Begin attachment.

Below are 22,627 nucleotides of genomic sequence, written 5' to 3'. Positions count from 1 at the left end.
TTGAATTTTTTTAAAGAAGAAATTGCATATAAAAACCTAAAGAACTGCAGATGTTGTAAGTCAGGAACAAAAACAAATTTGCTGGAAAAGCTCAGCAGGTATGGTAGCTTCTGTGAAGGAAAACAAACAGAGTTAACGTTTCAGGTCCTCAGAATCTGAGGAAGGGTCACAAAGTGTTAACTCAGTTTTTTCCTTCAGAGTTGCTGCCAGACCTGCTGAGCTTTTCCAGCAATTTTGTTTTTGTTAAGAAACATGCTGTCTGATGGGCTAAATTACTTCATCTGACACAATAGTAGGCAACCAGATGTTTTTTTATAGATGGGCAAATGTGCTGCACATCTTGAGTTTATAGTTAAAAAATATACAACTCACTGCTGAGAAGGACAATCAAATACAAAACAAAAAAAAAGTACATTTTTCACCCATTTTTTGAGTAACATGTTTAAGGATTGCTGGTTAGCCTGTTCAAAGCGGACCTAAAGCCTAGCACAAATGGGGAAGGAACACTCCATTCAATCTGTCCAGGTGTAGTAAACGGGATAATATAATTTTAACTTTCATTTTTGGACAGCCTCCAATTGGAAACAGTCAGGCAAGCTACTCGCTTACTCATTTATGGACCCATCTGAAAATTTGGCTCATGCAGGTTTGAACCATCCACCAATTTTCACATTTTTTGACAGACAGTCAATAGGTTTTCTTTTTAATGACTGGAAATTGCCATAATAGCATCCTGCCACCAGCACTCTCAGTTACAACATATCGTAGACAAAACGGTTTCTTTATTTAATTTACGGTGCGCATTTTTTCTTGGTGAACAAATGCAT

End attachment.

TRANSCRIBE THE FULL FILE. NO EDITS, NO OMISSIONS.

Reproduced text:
Below are 22,627 nucleotides of genomic sequence, written 5' to 3'. Positions count from 1 at the left end.
TTGAATTTTTTTAAAGAAGAAATTGCATATAAAAACCTAAAGAACTGCAGATGTTGTAAGTCAGGAACAAAAACAAATTTGCTGGAAAAGCTCAGCAGGTATGGTAGCTTCTGTGAAGGAAAACAAACAGAGTTAACGTTTCAGGTCCTCAGAATCTGAGGAAGGGTCACAAAGTGTTAACTCAGTTTTTTCCTTCAGAGTTGCTGCCAGACCTGCTGAGCTTTTCCAGCAATTTTGTTTTTGTTAAGAAACATGCTGTCTGATGGGCTAAATTACTTCATCTGACACAATAGTAGGCAACCAGATGTTTTTTTATAGATGGGCAAATGTGCTGCACATCTTGAGTTTATAGTTAAAAAATATACAACTCACTGCTGAGAAGGACAATCAAATACAAAACAAAAAAAAAGTACATTTTTCACCCATTTTTTGAGTAACATGTTTAAGGATTGCTGGTTAGCCTGTTCAAAGCGGACCTAAAGCCTAGCACAAATGGGGAAGGAACACTCCATTCAATCTGTCCAGGTGTAGTAAACGGGATAATATAATTTTAACTTTCATTTTTGGACAGCCTCCAATTGGAAACAGTCAGGCAAGCTACTCGCTTACTCATTTATGGACCCATCTGAAAATTTGGCTCATGCAGGTTTGAACCATCCACCAATTTTCACATTTTTTGACAGACAGTCAATAGGTTTTCTTTTTAATGACTGGAAATTGCCATAATAGCATCCTGCCACCAGCACTCTCAGTTACAACATATCGTAGACAAAACGGTTTCTTTATTTAATTTACGGTGCGCATTTTTTCTTGGTGAACAAATGCAT